This case is being handled by the Employment Litigation Section of the Justice Department’s Civil Rights Division and the U.S. Attorney’s Office for the District of Arizona.

Additional information about USERRA can be found on the Justice Department websites and, as well as the Labor Department website
Civil Rights Division

A friend at the Justice Dept called about the above yesterday and I said we'd work it in today. We'll also cover it in the snapshot. We have covered this issue many times. That includes noting how common it is -- across the country -- for the deployed to return home and find there job is gone. I've also noted, about a year ago, three lawsuits by veterans in California who had lost their jobs while deployed (they are being represented by a friend of mine). There was the infamous February 2nd House Subcommittee hearing we covered:

I'm being really kind and not naming names but it was more than one member who, by their own remarks during the first panel, demonstrated they were unaware that it was against the law to fire a Guard or Reserve member who was on active-duty. How do I know that for sure? Because the second time it came up, I stepped out during the first panel to call a friend at the Justice Dept and ask if the law had changed? (No, it had not.) I thought surely that members of Congress, hearing about an issue they supposedly cared about would know the basics of the law. I was very much wrong.

Whether the charges are true or false regarding the one Home Depot store, hopefully, this will put a needed scare into a number of employers. This is not an isolated incident but something service members and veterans are encountering over and over. The lawsuit will hopefully raise everyone's awareness about the law and how it is illegal to fire someone because they were called up for deployment.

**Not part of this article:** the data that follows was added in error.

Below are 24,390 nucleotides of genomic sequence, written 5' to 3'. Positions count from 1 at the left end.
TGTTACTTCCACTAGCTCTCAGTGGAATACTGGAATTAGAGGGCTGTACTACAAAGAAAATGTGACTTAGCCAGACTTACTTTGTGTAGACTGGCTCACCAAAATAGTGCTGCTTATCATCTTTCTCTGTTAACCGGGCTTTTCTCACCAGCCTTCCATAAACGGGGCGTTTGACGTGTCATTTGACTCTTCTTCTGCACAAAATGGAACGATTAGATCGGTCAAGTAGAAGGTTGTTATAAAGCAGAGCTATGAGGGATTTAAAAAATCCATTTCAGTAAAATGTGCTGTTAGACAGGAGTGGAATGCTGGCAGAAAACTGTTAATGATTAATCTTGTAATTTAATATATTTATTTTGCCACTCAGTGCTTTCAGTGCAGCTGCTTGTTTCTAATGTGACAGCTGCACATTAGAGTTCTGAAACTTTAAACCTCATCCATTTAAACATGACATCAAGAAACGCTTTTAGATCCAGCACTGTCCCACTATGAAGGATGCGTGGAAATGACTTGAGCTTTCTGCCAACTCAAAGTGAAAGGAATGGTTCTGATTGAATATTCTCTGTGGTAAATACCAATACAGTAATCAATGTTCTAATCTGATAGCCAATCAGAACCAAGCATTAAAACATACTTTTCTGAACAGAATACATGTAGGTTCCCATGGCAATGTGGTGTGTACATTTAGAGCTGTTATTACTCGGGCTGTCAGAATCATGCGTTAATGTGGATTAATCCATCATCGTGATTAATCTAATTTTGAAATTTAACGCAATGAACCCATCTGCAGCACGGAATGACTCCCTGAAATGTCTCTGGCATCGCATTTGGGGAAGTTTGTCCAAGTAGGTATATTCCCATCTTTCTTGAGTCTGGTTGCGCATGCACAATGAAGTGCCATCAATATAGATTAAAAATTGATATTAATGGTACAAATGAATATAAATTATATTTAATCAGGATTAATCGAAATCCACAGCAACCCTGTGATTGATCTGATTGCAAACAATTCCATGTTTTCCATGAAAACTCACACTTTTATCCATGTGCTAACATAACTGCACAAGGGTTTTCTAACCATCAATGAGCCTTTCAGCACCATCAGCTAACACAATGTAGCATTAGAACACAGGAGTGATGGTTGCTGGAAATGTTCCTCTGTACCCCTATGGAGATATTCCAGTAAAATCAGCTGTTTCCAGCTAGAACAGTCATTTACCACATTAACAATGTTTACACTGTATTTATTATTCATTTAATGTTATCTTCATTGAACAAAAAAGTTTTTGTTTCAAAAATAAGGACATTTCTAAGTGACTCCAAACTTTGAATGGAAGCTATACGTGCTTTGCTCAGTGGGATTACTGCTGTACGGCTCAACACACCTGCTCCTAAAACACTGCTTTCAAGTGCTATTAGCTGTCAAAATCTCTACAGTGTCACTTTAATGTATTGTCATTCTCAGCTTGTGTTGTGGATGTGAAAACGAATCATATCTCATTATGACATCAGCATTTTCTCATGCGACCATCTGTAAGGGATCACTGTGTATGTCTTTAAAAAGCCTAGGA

And while I'm writing about (and believe in) the power of raising awareness, let me add, if it's you that's suffered from being fired for being deployed and a company wants to make the problem go away with a monetary figure that you're comfortable with, grab the money. You've already suffered. One Guard member I know in California was offered a significant amount of money and he and his wife were expecting a child. He spoke to everyone about what he should do. It is great to take something public and it can make a world of difference for many when you do. But at the same time, you may have real world expenses and obligations that will lead you to settle out of court. If that's similar to your situation, you need to remember you've already been the wronged party and if a settlement offer works for you, you're under no obligation to become the public face of anything. If you can see something through to court, great. If waiting for that process to play out won't impose any hardship on you, go for it. But, otherwise, you've already given time to serve and you have every right to want to move forward with the life in front of you.

The following community sites -- plus Jane Fonda,, Adam Kokesh and Chocolate City -- updated last night and this morning:

FYI, I support reproductive rights, I support abortion rights. We're happy to note that topic at the ending of morning posts with one exception: I'm not letting you use the issue as a political football you trot out at election time. A friend with an organization is upset that I'm not interested in noting a two-bit fraud who 'cares' about abortion rather suddenly as she tries to use it to rip apart the GOP and glorify the Democratic Party. As a Democrat, I'd love to be able to say my party's done amazing work on reproductive rights in the last ten or so years; however, I don't whore. Most recently, we've seen the President who hid behind the skirt of his Health and Human Services Secretary to cave yet again on reproductive rights. There's been no leadership on this issue from either major political party. I'm not interested in your (mis)using reproductive rights to whore for the Democratic Party.